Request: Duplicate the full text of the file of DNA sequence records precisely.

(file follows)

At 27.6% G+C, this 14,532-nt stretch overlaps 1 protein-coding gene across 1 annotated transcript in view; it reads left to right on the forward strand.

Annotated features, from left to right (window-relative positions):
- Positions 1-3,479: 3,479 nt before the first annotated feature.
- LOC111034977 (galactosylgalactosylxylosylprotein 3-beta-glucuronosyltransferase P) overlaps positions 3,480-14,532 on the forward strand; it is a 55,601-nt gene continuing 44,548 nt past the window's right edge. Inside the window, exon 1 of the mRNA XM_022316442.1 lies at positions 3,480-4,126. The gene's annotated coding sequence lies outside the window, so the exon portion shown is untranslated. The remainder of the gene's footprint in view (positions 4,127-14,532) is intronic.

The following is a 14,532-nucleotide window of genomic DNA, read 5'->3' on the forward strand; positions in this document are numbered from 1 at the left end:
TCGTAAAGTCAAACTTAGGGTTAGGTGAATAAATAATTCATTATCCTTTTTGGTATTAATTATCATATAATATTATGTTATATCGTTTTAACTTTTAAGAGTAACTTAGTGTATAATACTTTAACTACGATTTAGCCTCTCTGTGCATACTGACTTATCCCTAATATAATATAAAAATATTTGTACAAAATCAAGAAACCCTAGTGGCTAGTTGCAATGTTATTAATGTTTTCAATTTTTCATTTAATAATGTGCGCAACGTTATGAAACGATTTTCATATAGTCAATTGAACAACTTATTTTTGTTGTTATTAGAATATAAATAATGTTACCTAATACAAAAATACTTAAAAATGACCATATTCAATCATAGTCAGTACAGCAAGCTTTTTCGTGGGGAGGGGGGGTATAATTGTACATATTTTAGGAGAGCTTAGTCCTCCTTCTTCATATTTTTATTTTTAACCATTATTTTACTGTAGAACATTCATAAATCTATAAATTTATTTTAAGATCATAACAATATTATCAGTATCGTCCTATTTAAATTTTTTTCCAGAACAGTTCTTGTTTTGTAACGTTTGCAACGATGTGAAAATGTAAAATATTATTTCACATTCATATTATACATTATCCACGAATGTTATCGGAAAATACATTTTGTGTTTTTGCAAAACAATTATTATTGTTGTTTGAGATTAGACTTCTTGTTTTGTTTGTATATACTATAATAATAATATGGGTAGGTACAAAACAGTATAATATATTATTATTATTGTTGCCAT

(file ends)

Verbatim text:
At 27.6% G+C, this 14,532-nt stretch overlaps 1 protein-coding gene across 1 annotated transcript in view; it reads left to right on the forward strand.

Annotated features, from left to right (window-relative positions):
- Positions 1-3,479: 3,479 nt before the first annotated feature.
- LOC111034977 (galactosylgalactosylxylosylprotein 3-beta-glucuronosyltransferase P) overlaps positions 3,480-14,532 on the forward strand; it is a 55,601-nt gene continuing 44,548 nt past the window's right edge. Inside the window, exon 1 of the mRNA XM_022316442.1 lies at positions 3,480-4,126. The gene's annotated coding sequence lies outside the window, so the exon portion shown is untranslated. The remainder of the gene's footprint in view (positions 4,127-14,532) is intronic.

The following is a 14,532-nucleotide window of genomic DNA, read 5'->3' on the forward strand; positions in this document are numbered from 1 at the left end:
TCGTAAAGTCAAACTTAGGGTTAGGTGAATAAATAATTCATTATCCTTTTTGGTATTAATTATCATATAATATTATGTTATATCGTTTTAACTTTTAAGAGTAACTTAGTGTATAATACTTTAACTACGATTTAGCCTCTCTGTGCATACTGACTTATCCCTAATATAATATAAAAATATTTGTACAAAATCAAGAAACCCTAGTGGCTAGTTGCAATGTTATTAATGTTTTCAATTTTTCATTTAATAATGTGCGCAACGTTATGAAACGATTTTCATATAGTCAATTGAACAACTTATTTTTGTTGTTATTAGAATATAAATAATGTTACCTAATACAAAAATACTTAAAAATGACCATATTCAATCATAGTCAGTACAGCAAGCTTTTTCGTGGGGAGGGGGGGTATAATTGTACATATTTTAGGAGAGCTTAGTCCTCCTTCTTCATATTTTTATTTTTAACCATTATTTTACTGTAGAACATTCATAAATCTATAAATTTATTTTAAGATCATAACAATATTATCAGTATCGTCCTATTTAAATTTTTTTCCAGAACAGTTCTTGTTTTGTAACGTTTGCAACGATGTGAAAATGTAAAATATTATTTCACATTCATATTATACATTATCCACGAATGTTATCGGAAAATACATTTTGTGTTTTTGCAAAACAATTATTATTGTTGTTTGAGATTAGACTTCTTGTTTTGTTTGTATATACTATAATAATAATATGGGTAGGTACAAAACAGTATAATATATTATTATTATTGTTGCCAT